May 24, 2013

"the apotheosis of the dissected plate"

The alley leading back to Observatory
The entrance 
The opening slide
Michael Sappol 
White's Physiological Manikin 
Dr. Franke's Phantom 
Doyen's topographic anatomy atlas
A photo documenting Doyen's process
A layered anatomy transparency
The entrance to the Morbid Anatomy Library
A look around the library
One of the cabinets 
"Spectacles of Layering and Transparency in 19-20th Century Anatomy
or
Traversing the Text/Body Binary for Profit and Pleasure"

A lecture by Michael Sappol at Observatory, Brooklyn
May 23, 2013
...

Armed with my new pink galoshes, I made my way over the incredibly stinky Gowanus Canal under threatening skies and lightning strikes to attend this lecture last night on "Anatomical Transparencies. " The talk was at Observatory, an art and event space that is nestled inside a large old box and packing factory building in Brooklyn [Observatory is right next door to The Morbid Anatomy Library, a research library and private collection that has public visiting hours].  I think it probably goes without saying that the topic was right up my alley. Anatomy, layering and transparency? Delightful.

Michael Sappol, a historian in the medicine division at the National Library of Medicine,  opened his talk by saying "this is a story about how you turn books into bodies and bodies into books. There is pleasure in taking the body apart and putting it back together." (I'm pretty sure he wasn't being literal there. Let's hope anyway.)

One of my favorite things that he showed was White's physiological manikin, a full-size, fold-out "book" showing sectional views of the body. Created using hundreds of tabs, the manikin shows the organs and the tissue layers and the various systems of the body, all in a giant book that folds up into its own case. It was published in 1886 and is very rare today – I believe the National Library has one in their collection because it is featured in their book "Hidden Treasure" [there is an interactive slideshow here on the Pennsylvania Academy of Arts website].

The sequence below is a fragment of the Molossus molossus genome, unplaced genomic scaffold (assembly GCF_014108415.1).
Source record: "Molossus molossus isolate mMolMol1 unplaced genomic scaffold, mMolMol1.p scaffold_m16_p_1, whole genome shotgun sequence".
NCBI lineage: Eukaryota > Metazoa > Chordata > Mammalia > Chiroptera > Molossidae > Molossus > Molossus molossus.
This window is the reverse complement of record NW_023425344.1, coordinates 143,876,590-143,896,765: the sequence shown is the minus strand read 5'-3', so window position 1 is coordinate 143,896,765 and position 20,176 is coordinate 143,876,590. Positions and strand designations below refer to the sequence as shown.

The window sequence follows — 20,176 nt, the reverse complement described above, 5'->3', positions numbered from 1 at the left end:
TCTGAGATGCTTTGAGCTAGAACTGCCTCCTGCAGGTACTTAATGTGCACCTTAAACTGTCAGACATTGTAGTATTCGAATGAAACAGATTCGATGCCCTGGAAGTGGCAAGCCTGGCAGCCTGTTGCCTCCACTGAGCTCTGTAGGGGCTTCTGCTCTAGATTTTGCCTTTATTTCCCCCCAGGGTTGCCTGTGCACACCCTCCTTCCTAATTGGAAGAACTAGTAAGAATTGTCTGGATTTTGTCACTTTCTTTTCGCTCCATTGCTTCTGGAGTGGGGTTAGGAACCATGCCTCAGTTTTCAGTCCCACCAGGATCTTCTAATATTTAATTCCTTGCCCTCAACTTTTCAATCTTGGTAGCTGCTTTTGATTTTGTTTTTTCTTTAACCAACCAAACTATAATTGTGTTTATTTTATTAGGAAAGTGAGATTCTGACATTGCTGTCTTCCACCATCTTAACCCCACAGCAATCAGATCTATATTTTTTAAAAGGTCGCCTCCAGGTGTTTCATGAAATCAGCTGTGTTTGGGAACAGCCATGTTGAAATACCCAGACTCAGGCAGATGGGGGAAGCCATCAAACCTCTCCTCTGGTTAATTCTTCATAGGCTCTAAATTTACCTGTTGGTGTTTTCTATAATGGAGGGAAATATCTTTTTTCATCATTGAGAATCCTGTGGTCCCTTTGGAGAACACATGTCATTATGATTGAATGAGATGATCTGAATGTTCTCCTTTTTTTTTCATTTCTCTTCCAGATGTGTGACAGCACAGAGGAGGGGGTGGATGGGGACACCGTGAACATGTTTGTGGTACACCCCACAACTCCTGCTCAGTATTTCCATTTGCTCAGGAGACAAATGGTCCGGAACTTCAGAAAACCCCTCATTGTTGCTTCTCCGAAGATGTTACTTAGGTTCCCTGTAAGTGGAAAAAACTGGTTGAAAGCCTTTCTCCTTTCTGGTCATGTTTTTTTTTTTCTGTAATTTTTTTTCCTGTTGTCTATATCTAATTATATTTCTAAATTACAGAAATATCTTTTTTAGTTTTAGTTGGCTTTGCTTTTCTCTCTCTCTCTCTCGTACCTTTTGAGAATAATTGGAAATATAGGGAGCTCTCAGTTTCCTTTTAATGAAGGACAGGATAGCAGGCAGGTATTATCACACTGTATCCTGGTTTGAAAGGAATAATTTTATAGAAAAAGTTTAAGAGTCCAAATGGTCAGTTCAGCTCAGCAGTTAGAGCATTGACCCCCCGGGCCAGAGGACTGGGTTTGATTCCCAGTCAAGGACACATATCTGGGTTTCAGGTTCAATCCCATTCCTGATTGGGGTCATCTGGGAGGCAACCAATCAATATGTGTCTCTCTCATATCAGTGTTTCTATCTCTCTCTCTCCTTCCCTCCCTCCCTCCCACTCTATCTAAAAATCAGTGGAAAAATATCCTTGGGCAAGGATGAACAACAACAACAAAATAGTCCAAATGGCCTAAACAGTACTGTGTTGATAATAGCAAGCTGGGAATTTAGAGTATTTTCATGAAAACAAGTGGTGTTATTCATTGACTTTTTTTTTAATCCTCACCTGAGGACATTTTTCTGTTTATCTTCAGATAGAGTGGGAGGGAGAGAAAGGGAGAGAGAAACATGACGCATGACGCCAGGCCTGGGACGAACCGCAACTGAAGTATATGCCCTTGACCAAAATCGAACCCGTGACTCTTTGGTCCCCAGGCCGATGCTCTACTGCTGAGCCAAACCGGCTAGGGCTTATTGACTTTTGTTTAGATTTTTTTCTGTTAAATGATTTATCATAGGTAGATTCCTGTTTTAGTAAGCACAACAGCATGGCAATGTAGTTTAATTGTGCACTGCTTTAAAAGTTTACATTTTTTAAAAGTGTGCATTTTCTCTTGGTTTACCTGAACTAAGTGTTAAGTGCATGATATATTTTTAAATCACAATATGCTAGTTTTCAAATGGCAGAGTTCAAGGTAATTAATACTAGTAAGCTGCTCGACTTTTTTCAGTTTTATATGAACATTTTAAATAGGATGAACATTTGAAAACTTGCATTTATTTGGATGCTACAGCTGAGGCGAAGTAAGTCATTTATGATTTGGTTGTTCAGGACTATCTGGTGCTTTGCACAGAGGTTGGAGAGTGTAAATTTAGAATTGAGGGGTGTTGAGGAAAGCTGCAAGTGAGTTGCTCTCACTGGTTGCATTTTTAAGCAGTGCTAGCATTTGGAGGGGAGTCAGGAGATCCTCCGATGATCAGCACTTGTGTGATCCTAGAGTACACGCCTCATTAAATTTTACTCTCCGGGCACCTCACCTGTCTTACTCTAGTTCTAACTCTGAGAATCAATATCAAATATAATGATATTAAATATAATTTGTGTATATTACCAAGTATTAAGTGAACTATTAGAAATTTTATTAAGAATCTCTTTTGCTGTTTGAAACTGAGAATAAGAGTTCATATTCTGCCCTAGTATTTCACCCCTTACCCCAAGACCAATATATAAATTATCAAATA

Sappol also showed something I had learned about during my visit to the National Museum of Health and Medicine – a visible human data set in the form of a lifesize plexi book, with "pages" that can be turned. It was created from two human specimens that were bathed in gelatin, frozen, and then cut into 1,800 (!) layers. There is a bit of a controversy around the male specimen, because the body came from a man executed for murder in Texas, who had decided to donate his body to science just before he was lethally injected [more about the story here].

The other highlights were Dr Franke's Phantom (published in Berlin, 1891),  a life-size flap anatomy that combined both male and female anatomy and showed 5 or 6 pregnancies; and learning about Doyen, one of the last French showman surgeons. He created a photographic topographical anatomy by mummifying his cadavers instead of freezing them, curing them for 4-6 months, and then placing them on a trolley to be cut with a 5' bandsaw.  An "anatomical theater of cruelty" according to Sappol.

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